HONG KONG — The news was abrupt and, to some, surprising: Overnight, a Chinese province near Russia, had cut its count of confirmed coronavirus cases by more than a dozen.
The revision stemmed from what appeared to be a bureaucratic decision, buried in a series of dense documents from the national government. Health officials said that they would reclassify patients who had tested positive for the new coronavirus but did not have symptoms, and take them out of the total count of confirmed cases.
The documents offered little detail or explanation, and skepticism was immediate. A Hong Kong newspaper called the decision a “disguise.” World Health Organization officials seemed caught off guard when asked about the move at a news conference this week.
The change in counting cases is only one factor that has made it difficult for experts to determine the true scale of the epidemic. In fact, the shifting landscape of how infections are defined and confirmed has led to significant variations in the estimates for the extent of outbreak.
Early on Thursday, provincial officials in Hubei province, the center of the outbreak, announced that nearly 15,000 new cases and 242 new deaths were recorded in a single day, largely because the authorities expanded their diagnostic tools for counting new infections.
Until now, only infections confirmed by specialized testing kits were considered accurate. But those kits have been in such short supply — and so many sick people have gone untested — that the authorities in Hubei Province have started counting patients whose illness have been screened and identified by doctors.
The result was a sudden — and large — spike in the overall tally for the coronavirus: more than 1,300 people killed and well over 50,000 infected.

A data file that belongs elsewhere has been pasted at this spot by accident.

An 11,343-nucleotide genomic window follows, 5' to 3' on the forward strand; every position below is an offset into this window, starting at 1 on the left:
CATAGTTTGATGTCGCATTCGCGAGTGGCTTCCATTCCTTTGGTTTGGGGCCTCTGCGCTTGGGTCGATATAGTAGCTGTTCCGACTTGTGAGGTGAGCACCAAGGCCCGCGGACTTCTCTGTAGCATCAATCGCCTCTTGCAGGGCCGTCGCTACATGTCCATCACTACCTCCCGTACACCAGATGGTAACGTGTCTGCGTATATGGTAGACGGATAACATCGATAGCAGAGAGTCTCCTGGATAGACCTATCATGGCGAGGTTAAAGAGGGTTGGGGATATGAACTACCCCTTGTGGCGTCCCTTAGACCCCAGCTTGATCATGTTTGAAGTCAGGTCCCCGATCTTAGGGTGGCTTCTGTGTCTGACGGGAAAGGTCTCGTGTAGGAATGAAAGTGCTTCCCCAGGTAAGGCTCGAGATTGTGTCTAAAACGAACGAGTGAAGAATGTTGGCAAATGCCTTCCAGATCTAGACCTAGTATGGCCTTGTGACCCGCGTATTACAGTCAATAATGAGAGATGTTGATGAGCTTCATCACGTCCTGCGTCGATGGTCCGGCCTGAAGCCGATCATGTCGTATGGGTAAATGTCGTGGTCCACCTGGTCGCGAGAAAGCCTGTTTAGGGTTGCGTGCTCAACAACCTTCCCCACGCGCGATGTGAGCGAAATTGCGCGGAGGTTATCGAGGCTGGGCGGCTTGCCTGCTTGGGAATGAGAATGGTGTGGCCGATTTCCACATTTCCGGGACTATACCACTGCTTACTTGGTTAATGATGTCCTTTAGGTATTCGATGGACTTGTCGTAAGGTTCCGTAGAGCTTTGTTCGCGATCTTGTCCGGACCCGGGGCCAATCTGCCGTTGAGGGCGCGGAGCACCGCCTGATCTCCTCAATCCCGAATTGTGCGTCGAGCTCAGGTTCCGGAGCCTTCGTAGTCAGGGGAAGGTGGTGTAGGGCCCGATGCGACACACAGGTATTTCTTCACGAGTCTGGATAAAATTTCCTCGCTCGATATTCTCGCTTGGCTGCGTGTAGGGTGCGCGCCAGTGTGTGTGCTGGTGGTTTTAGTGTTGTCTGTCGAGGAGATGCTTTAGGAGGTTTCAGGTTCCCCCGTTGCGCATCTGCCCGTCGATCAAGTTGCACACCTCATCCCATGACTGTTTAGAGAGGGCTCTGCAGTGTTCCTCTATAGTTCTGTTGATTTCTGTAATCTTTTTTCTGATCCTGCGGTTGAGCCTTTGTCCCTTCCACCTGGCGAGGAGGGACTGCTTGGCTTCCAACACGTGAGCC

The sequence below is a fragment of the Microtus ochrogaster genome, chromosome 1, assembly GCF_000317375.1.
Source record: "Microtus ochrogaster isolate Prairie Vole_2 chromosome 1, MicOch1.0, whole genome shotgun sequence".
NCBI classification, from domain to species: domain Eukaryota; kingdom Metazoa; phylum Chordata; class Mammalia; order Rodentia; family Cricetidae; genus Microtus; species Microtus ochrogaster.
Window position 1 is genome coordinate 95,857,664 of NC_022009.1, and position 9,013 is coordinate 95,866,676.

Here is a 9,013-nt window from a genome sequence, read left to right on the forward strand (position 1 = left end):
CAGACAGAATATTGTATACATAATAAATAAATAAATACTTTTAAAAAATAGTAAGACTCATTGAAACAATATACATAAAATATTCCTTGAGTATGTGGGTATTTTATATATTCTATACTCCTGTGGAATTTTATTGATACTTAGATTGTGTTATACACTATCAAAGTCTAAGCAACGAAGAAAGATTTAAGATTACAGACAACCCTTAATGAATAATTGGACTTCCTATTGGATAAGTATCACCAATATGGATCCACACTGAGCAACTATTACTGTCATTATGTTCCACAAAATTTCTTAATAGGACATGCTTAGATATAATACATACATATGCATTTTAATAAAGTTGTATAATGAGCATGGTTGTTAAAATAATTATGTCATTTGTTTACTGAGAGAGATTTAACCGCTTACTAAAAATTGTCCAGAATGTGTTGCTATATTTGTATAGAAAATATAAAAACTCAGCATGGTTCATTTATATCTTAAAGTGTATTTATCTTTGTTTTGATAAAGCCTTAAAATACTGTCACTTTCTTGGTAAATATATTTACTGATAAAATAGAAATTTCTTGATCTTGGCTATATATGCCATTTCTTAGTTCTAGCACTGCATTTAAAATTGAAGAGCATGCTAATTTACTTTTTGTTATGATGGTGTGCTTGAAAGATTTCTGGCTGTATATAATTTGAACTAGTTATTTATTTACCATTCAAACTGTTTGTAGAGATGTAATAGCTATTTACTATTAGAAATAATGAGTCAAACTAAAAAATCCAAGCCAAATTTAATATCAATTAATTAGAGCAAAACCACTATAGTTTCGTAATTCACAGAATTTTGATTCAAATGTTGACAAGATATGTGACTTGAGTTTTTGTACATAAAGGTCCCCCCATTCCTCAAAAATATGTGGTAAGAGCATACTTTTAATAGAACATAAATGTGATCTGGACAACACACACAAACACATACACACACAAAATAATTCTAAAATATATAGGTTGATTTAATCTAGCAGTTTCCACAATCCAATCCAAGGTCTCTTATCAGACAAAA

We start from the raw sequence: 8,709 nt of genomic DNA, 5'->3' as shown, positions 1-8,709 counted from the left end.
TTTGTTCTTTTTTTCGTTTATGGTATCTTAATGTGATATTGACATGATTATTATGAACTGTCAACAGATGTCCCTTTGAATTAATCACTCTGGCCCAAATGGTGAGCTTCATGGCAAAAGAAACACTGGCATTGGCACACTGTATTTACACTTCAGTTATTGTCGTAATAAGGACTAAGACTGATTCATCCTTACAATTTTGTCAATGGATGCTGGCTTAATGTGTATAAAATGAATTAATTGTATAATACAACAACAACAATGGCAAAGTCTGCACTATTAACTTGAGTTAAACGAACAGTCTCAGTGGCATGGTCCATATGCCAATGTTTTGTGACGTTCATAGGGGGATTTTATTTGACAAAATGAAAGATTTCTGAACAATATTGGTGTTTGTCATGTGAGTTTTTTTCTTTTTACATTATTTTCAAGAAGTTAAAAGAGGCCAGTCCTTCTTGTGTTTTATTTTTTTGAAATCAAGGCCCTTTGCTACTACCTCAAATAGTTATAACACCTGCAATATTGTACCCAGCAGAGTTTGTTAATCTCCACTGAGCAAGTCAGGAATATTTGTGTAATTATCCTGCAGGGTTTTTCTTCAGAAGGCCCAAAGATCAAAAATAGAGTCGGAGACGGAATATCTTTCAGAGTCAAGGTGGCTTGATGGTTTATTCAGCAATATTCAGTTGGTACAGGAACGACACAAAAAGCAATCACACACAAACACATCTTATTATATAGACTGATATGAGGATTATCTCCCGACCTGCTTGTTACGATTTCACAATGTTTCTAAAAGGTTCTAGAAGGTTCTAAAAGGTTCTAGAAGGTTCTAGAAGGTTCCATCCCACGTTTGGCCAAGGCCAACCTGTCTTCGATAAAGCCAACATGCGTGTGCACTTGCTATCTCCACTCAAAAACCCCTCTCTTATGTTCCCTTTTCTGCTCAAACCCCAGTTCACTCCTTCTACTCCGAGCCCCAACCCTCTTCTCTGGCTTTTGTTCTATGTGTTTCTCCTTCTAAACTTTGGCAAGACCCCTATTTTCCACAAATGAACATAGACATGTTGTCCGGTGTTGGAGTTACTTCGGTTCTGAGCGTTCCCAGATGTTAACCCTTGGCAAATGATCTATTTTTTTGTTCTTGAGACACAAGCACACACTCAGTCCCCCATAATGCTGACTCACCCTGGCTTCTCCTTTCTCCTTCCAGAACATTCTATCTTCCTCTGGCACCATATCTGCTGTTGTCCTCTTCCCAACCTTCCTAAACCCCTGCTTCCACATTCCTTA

The surge in cases in Hubei, the result of a local change in how cases are counted, underscored how elusive the exact scale of the epidemic is.
The change in how cases are counted — both inside and outside the epicenter of the outbreak — reflects a two-headed problem in the global fight against the disease. On the one hand, health officials need to stay flexible in dealing with new outbreaks.
One the other hand, mistrust of the Chinese government — especially when it comes to being transparent about the threat and extent of the virus — remains pervasive.
“It’s pretty clear that there is an issue with trust about whatever the Chinese government comes out with at the moment,” said Kerry Brown, a former diplomat and director of the Lau China Institute at King’s College, London.
“That may be terribly unfair,” Mr. Brown said. But, he added, “to redefine things — even legitimately — at a moment like this is always going to be a presentational challenge, because people are going to be very sensitive, and they’re going to suspect there’s another agenda.”
The new numbers out of Hubei came only a day after China reported that new infections had hit the lowest point in a single day since Jan. 30. Experts cautioned then that it was premature to draw any conclusions from the drop.
The shifting case counts are not the only example of conflicting or spotty information. Researchers have given differing estimates on when the outbreak might peak, ranging from a date already past to several months in the future. The Chinese authorities have closely guarded the demographic details about the fatalities, creating uncertainty about who is most susceptible.